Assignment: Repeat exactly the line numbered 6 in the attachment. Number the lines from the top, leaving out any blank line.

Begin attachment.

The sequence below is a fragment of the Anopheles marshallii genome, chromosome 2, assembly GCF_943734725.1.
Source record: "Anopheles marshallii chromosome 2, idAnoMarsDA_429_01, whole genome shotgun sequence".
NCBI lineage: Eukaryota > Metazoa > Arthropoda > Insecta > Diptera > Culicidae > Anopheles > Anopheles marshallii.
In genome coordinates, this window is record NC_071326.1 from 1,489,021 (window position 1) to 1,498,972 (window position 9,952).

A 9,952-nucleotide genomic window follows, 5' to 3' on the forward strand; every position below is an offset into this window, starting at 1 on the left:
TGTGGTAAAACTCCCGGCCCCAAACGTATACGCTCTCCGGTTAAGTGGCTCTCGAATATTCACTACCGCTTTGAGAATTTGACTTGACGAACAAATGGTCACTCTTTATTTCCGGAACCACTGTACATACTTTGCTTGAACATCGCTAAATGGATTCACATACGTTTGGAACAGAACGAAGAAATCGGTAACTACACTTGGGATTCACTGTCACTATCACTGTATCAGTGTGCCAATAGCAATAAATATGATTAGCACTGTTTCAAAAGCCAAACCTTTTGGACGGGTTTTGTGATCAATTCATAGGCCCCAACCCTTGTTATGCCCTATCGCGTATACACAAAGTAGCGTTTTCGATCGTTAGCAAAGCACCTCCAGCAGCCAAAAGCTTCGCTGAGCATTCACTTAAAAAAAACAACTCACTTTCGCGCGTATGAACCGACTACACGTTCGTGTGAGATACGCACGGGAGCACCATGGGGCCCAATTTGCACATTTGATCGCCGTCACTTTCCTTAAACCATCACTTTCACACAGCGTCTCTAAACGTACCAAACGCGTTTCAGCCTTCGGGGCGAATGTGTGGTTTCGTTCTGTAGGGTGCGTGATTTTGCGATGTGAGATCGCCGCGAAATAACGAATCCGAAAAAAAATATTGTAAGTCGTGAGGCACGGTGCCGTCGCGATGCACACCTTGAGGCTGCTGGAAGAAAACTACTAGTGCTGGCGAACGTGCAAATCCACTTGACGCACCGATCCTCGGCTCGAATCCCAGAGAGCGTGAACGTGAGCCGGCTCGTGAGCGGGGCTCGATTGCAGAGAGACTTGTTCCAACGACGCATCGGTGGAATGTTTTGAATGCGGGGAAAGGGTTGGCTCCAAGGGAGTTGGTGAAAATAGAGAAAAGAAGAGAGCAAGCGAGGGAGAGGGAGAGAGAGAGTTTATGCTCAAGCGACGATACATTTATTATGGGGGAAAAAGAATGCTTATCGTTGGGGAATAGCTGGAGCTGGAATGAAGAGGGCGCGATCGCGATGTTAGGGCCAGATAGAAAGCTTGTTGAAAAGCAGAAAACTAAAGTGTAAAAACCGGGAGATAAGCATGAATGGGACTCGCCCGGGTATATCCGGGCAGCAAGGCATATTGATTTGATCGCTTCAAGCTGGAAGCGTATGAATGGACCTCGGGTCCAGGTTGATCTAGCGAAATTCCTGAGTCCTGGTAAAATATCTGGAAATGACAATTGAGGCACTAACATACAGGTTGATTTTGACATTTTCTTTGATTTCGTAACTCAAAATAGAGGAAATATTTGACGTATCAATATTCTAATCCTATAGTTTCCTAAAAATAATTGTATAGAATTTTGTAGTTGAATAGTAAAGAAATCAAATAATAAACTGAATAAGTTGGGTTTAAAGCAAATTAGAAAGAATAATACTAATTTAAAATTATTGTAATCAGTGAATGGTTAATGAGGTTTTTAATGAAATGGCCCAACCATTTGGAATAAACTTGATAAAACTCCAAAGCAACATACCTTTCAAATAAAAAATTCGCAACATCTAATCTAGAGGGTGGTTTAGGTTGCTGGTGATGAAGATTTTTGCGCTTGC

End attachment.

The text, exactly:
TGTGGTAAAACTCCCGGCCCCAAACGTATACGCTCTCCGGTTAAGTGGCTCTCGAATATTCACTACCGCTTTGAGAATTTGACTTGACGAACAAATGGTCACTCTTTATTTCCGGAACCACTGTACATACTTTGCTTGAACATCGCTAAATGGATTCACATACGTTTGGAACAGAACGAAGAAATCGGTAACTACACTTGGGATTCACTGTCACTATCACTGTATCAGTGTGCCAATAGCAATAAATATGATTAGCACTGTTTCAAAAGCCAAACCTTTTGGACGGGTTTTGTGATCAATTCATAGGCCCCAACCCTTGTTATGCCCTATCGCGTATACACAAAGTAGCGTTTTCGATCGTTAGCAAAGCACCTCCAGCAGCCAAAAGCTTCGCTGAGCATTCACTTAAAAAAAACAACTCACTTTCGCGCGTATGAACCGACTACACGTTCGTGTGAGATACGCACGGGAGCACCATGGGGCCCAATTTGCACATTTGATCGCCGTCACTTTCCTTAAACCATCACTTTCACACAGCGTCTCTAAACGTACCAAACGCGTTTCAGCCTTCGGGGCGAATGTGTGGTTTCGTTCTGTAGGGTGCGTGATTTTGCGATGTGAGATCGCCGCGAAATAACGAATCCGAAAAAAAATATTGTAAGTCGTGAGGCACGGTGCCGTCGCGATGCACACCTTGAGGCTGCTGGAAGAAAACTACTAGTGCTGGCGAACGTGCAAATCCACTTGACGCACCGATCCTCGGCTCGAATCCCAGAGAGCGTGAACGTGAGCCGGCTCGTGAGCGGGGCTCGATTGCAGAGAGACTTGTTCCAACGACGCATCGGTGGAATGTTTTGAATGCGGGGAAAGGGTTGGCTCCAAGGGAGTTGGTGAAAATAGAGAAAAGAAGAGAGCAAGCGAGGGAGAGGGAGAGAGAGAGTTTATGCTCAAGCGACGATACATTTATTATGGGGGAAAAAGAATGCTTATCGTTGGGGAATAGCTGGAGCTGGAATGAAGAGGGCGCGATCGCGATGTTAGGGCCAGATAGAAAGCTTGTTGAAAAGCAGAAAACTAAAGTGTAAAAACCGGGAGATAAGCATGAATGGGACTCGCCCGGGTATATCCGGGCAGCAAGGCATATTGATTTGATCGCTTCAAGCTGGAAGCGTATGAATGGACCTCGGGTCCAGGTTGATCTAGCGAAATTCCTGAGTCCTGGTAAAATATCTGGAAATGACAATTGAGGCACTAACATACAGGTTGATTTTGACATTTTCTTTGATTTCGTAACTCAAAATAGAGGAAATATTTGACGTATCAATATTCTAATCCTATAGTTTCCTAAAAATAATTGTATAGAATTTTGTAGTTGAATAGTAAAGAAATCAAATAATAAACTGAATAAGTTGGGTTTAAAGCAAATTAGAAAGAATAATACTAATTTAAAATTATTGTAATCAGTGAATGGTTAATGAGGTTTTTAATGAAATGGCCCAACCATTTGGAATAAACTTGATAAAACTCCAAAGCAACATACCTTTCAAATAAAAAATTCGCAACATCTAATCTAGAGGGTGGTTTAGGTTGCTGGTGATGAAGATTTTTGCGCTTGC